When it comes to food, a lot’s happened in Kansas over the past 150 years.
By ANNE BROCKHOFF
While the earliest pioneers made the most of what they had — bison pemmican, anyone? — later cooks were influenced not only by availability, but also the influx of immigrants, evolution of boarding houses and domestic sciences clubs, wars and droughts, cattle ranches and wheat farms, the railroads and Harvey House lunchrooms, food writers, the agricultural extension service and 4-H.
Throughout it all, Kansas State University trained a steady stream of farmers, cooks, scientists, innovators, journalists and other professionals who continue to have a profound impact on what we eat. Author Jane Marshall has collected their stories, photos and recipes in her celebratory book, Teatime to Tailgates: 150 Years at the K-State Table.
“Kansas has a rich and diverse food heritage,” Marshall told a crowd at K-State’s 14th annual Huck Boyd Lecture in Community Media last month. “After 150 years, the story of food at Kansas State is still about understanding nature, harnessing science and making friends while having conversations over plates of steak and pie.”
I must confess a personal interest: I’m a food journalist and K-State alum with a cookbook addiction, Marshall is a friend and Boyd was my grandfather. But even taking that bias into account, Marshall’s is a valuable compilation of Kansas food history.
There are recipes not only from several generations’ worth of university dining halls; Nellie Kedzie, K-State’s first female professor and a nationally recognized domestic sciences pioneer; and the entomology department (really), but also a litany of food writers who, in Marshall’s words, did more than kiss the cook.
“With their words, they embraced, appreciated and led the cook on adventures,” Marshall writes.
They include Clementine Paddleford, who was once considered the countries most influential food writer; Nell Nichols, who edited more than a dozen Farm Journal cookbooks; Michael Bauer, executive food and wine editor for the San Francisco Chronicle; healthy food advocate Janet Helm; Jane Butel, credited for popularizing Southwestern cuisine through her cookbooks and cooking school; food and wine pairing pioneer Shirley Sarvis and others.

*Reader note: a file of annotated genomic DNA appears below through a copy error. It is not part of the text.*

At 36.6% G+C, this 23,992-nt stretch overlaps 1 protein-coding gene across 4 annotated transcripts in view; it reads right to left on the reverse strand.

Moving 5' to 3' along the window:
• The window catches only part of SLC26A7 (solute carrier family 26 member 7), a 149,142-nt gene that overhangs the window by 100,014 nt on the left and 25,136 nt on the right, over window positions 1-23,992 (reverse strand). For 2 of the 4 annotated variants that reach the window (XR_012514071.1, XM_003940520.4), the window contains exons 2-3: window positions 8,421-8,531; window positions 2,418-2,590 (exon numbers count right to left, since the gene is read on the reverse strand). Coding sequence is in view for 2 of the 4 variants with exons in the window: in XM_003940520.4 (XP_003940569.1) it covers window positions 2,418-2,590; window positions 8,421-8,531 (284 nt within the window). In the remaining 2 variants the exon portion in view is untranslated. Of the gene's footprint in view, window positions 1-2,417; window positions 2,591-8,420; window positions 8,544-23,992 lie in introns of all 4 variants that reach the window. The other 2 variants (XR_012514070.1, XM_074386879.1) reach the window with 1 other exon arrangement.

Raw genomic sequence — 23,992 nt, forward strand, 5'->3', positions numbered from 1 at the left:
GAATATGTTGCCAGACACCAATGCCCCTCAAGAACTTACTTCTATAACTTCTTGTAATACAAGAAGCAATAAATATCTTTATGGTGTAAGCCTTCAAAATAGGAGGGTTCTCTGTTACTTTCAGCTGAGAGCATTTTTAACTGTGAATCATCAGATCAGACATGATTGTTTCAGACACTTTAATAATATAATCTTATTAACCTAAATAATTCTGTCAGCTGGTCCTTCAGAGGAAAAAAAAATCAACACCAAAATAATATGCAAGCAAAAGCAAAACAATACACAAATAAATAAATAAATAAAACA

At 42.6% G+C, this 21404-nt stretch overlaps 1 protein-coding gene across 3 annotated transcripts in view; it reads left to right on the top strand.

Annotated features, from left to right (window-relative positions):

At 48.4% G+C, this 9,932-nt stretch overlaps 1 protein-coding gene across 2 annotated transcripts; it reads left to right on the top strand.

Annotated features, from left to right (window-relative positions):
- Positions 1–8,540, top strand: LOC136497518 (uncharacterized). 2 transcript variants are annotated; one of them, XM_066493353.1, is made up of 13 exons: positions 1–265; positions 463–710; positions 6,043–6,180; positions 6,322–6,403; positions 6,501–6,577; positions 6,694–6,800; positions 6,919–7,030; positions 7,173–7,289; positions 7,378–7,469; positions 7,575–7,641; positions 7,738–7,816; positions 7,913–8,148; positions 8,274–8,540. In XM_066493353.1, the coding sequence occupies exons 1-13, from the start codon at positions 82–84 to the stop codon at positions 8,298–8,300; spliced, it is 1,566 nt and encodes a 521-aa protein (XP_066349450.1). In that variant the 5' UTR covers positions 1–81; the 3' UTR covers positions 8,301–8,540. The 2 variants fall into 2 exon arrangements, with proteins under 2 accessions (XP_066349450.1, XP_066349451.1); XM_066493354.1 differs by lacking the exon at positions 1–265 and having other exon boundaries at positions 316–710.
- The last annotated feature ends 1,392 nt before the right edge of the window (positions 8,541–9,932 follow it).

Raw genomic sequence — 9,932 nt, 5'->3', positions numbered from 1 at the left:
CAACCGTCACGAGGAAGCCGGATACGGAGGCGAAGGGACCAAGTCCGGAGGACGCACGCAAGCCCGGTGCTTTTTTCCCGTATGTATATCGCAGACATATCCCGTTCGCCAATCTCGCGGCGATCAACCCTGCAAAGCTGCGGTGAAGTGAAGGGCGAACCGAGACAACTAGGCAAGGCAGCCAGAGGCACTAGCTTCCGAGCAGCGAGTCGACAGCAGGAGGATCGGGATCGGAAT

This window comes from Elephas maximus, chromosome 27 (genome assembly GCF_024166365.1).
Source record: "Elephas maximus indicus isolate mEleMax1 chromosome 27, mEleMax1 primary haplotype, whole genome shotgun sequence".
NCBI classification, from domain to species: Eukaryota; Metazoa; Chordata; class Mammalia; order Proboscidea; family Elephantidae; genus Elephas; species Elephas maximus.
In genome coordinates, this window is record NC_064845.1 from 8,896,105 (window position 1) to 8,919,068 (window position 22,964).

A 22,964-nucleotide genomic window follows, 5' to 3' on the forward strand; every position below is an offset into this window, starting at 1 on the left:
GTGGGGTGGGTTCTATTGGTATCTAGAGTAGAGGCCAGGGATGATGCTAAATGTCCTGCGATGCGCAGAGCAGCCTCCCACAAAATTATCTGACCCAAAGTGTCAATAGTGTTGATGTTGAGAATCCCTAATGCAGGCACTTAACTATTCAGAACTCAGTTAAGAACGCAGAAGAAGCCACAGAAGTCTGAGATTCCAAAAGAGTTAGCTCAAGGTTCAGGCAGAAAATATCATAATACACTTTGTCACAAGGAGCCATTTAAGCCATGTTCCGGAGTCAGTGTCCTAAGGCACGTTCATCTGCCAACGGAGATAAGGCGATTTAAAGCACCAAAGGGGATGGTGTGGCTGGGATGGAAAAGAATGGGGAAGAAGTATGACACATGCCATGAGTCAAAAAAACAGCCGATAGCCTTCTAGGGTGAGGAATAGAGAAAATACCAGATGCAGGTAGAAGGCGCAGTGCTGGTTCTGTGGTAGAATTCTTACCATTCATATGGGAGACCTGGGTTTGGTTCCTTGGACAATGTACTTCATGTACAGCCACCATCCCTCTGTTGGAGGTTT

There are overviews of how Kansas came to be a cattle and wheat state, the role food science plays in what we eat and the arrival of gourmet cooking to the heartland. And there are recipes … recipes for pie and pickles, bierocks, the Brookville Hotel’s sweet and sour coleslaw, mole with lime grilled chicken, arancini with marinara, grilled steaks, K-State’s crown rolls, and more.
But even the recipes aren’t really the point, Marshall says. It’s the stories, the recollection of meals past and what it means for our future that makes this book special.
“Sometimes what we cherish is not the food itself, but the bonds and memories food represents,” Marshall says.
Emma Chase Cherry Pie
Jane Marshall’s clearly a fan of pie, and this one appears on the cover of Teatime to Tailgates: 150 Years at the K-State Table. Her sister, Linda Thurston, contributed the recipe and the pie for the photo shoot.
Makes 1 9-inch pie
1/2 to 3/4 cup sugar
1/4 cup flour
1/4 teaspoon salt
1 cup cherry juice
4 cups quality canned pitted tart red cherries, drained
2 tablespoons soft butter
Red food coloring (optional)
One recipe basic flaky butter pie crust (recipe follows)
Preheat oven to 450 degrees. In a medium saucepan, combine sugar, flour and salt. Stir in juice. Cook over low heat, stirring constantly until mixture is very thick. Add cherries and butter. If cherries are pale, add several drops of red food coloring. Line a 9-inch pie plate with pastry. Flute edges creatively. Pour slightly cooled cherry filling into the crust and top with a lattice crust. Bake at 450 degrees for 10 minutes, and then reduce heat to 350 degrees. Continue baking for about 45 minutes. If edges start to brown, cover edges with foil.
Basic Flaky Butter Pie Crust
Makes 1 double-crust 9-inch pie
2-1/2 cups all-purpose flour
Scant 1 teaspoon fine salt
1 cup (2 sticks) cold unsalted butter
2 teaspoons lemon juice or cider vinegar stirred into 1/2 cup ice cold water
Combine flour and salt in a bowl. Cut the butter into 1/2-inch cubes. Divide the cubes into two piles. Add one pile of cubes to your flour mixture and blend quickly with fingertips until mixture resembles corn meal. The mixture should be cold to the touch. Add the other pile of butter cubes. Use a pastry cutter or two knives to cut the butter into the flour until it's the size of peas. Sprinkle enough of the water/lemon juice mixture into flour and butter so that a small amount of the dough holds together after stirring. Look for moist crumbs. All flours absorb liquid differently. Only add as much water as you need to have lovely moist crumbs. Form the moist crumbs into two patties and wrap tightly with plastic wrap. Refrigerate at least one hour, or up to three days. Dough can be frozen for several months.
Anne Brockhoff is an award-winning spirits writer who writes a monthly column for The Star’s Food section, as well as food features. She blogs at food_drink_ life.wordpress.com .